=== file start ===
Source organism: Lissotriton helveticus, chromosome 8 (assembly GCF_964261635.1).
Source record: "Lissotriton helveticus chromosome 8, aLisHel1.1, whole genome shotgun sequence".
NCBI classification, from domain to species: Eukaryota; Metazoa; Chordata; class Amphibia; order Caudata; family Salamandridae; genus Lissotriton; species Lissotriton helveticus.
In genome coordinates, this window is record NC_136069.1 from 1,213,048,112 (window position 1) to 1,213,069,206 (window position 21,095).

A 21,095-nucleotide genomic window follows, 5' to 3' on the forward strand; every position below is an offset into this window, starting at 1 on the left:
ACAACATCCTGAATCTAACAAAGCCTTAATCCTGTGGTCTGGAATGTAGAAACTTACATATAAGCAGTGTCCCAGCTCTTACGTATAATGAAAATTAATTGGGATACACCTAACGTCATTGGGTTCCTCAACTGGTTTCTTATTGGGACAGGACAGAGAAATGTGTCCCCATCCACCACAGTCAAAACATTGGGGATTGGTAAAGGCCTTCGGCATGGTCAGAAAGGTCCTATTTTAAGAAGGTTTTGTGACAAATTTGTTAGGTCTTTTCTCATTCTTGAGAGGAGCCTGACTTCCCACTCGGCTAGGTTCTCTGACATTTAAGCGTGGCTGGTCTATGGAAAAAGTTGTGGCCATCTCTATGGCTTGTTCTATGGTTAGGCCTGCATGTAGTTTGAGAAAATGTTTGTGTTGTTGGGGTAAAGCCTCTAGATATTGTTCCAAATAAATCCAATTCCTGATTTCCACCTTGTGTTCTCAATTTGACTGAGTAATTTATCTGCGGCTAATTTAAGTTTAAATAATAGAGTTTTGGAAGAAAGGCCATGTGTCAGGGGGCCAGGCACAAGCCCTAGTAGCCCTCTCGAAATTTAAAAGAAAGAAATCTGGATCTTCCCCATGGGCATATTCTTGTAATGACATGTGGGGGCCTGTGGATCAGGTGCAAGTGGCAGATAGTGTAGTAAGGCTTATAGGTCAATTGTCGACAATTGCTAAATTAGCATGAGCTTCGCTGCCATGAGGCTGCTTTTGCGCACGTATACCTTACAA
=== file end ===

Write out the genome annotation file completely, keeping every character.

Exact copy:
Source organism: Lissotriton helveticus, chromosome 8 (assembly GCF_964261635.1).
Source record: "Lissotriton helveticus chromosome 8, aLisHel1.1, whole genome shotgun sequence".
NCBI classification, from domain to species: Eukaryota; Metazoa; Chordata; class Amphibia; order Caudata; family Salamandridae; genus Lissotriton; species Lissotriton helveticus.
In genome coordinates, this window is record NC_136069.1 from 1,213,048,112 (window position 1) to 1,213,069,206 (window position 21,095).

A 21,095-nucleotide genomic window follows, 5' to 3' on the forward strand; every position below is an offset into this window, starting at 1 on the left:
ACAACATCCTGAATCTAACAAAGCCTTAATCCTGTGGTCTGGAATGTAGAAACTTACATATAAGCAGTGTCCCAGCTCTTACGTATAATGAAAATTAATTGGGATACACCTAACGTCATTGGGTTCCTCAACTGGTTTCTTATTGGGACAGGACAGAGAAATGTGTCCCCATCCACCACAGTCAAAACATTGGGGATTGGTAAAGGCCTTCGGCATGGTCAGAAAGGTCCTATTTTAAGAAGGTTTTGTGACAAATTTGTTAGGTCTTTTCTCATTCTTGAGAGGAGCCTGACTTCCCACTCGGCTAGGTTCTCTGACATTTAAGCGTGGCTGGTCTATGGAAAAAGTTGTGGCCATCTCTATGGCTTGTTCTATGGTTAGGCCTGCATGTAGTTTGAGAAAATGTTTGTGTTGTTGGGGTAAAGCCTCTAGATATTGTTCCAAATAAATCCAATTCCTGATTTCCACCTTGTGTTCTCAATTTGACTGAGTAATTTATCTGCGGCTAATTTAAGTTTAAATAATAGAGTTTTGGAAGAAAGGCCATGTGTCAGGGGGCCAGGCACAAGCCCTAGTAGCCCTCTCGAAATTTAAAAGAAAGAAATCTGGATCTTCCCCATGGGCATATTCTTGTAATGACATGTGGGGGCCTGTGGATCAGGTGCAAGTGGCAGATAGTGTAGTAAGGCTTATAGGTCAATTGTCGACAATTGCTAAATTAGCATGAGCTTCGCTGCCATGAGGCTGCTTTTGCGCACGTATACCTTACAA